As well as providing fetal reference charts for use among the Hong Kong Chinese population, our study has established equations for sonographic dating of pregnancy. As previously indicated, size charts should not, in principle, be used for dating pregnancies, and accurate dating requires consideration of gestational age as a function of fetal size16. Based on our formulae, conversion tables for gestational age can be constructed based on fetal biometric measurements as well as the uncertainty in days.
In daily practice in our unit, we use BPDoi instead of BPDoo as the reference for BPD. We produced two BPD charts, one for BPDoo and another one for BPDoi, as in the publication by Chitty et al.3, because we are aware that different units might have their own preference in measuring BPD. The publication of both also allows comparison with other populations that provide only data on BPDoo6, 11, 12.
We used Z-scores to compare our fetal biometric measurements with those of the UK3–5, French8, Singaporean11 and central-south mainland Chinese12 populations across different gestational ages, with a Z-score of 1 representing a difference of 1 SD at that gestational age for our equation. There were some differences in the 50th centiles of the different populations (Figure 4).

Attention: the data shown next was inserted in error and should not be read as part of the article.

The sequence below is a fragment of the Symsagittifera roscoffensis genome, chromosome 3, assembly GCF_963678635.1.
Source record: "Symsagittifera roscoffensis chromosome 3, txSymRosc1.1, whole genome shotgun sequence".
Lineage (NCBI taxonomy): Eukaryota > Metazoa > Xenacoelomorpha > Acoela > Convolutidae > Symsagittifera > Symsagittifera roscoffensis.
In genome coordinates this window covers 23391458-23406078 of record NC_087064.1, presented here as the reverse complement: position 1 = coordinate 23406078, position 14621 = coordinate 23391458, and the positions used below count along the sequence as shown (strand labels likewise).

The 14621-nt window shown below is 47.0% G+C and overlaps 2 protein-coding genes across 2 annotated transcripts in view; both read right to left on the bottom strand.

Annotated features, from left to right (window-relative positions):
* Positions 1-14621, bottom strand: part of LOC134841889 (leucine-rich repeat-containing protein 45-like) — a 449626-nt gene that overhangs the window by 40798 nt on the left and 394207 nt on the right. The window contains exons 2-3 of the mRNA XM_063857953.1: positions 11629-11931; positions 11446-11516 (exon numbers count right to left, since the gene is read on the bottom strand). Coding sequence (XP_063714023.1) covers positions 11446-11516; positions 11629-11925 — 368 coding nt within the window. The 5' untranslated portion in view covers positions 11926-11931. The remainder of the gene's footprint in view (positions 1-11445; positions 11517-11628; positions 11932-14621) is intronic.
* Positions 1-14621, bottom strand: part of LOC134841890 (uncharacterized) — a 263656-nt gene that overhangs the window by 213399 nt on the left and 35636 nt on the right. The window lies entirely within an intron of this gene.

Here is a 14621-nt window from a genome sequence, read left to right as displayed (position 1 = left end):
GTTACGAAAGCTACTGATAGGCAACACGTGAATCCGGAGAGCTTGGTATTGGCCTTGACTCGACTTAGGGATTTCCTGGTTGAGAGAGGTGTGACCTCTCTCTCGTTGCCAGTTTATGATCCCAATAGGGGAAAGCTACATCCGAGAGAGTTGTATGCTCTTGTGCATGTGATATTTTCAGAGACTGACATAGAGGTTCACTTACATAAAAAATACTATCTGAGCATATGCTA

The BPD measurements of all four populations were quite compatible with each other, although the UK population was slightly bigger (Figure 4a). This difference was more obvious in the HC measurements. It is perhaps surprising to find such a difference in HC between UK and French populations, although the studies differed in the way in which BPD was measured8. In the French population, it was measured by placing the calipers in the middle of the echo of each side of the fetal skull and the difference between the two methods ranged from 1.5 to 3 mm8. Compared with the SDGA of our equation for BPDoo, which ranged from 2.8 to 3.5 mm between 16 and 37 weeks of gestation, the difference between the two methods contributed to a Z-score of between 0.5 and 1. Comparing the HC between the French population and ours (Figure 4b), the Z-scores were progressively more negative in later gestation. This was not observed for BPD (Figure 4a). We believe that this difference in HC later in gestation has a methodological cause: we measured HC by fitting a computer-generated ellipse, while in the French population it was calculated/estimated by a formula using the BPD and occipital–frontal diameter, and there might be under-measurement of the occipital–frontal diameter later in gestation.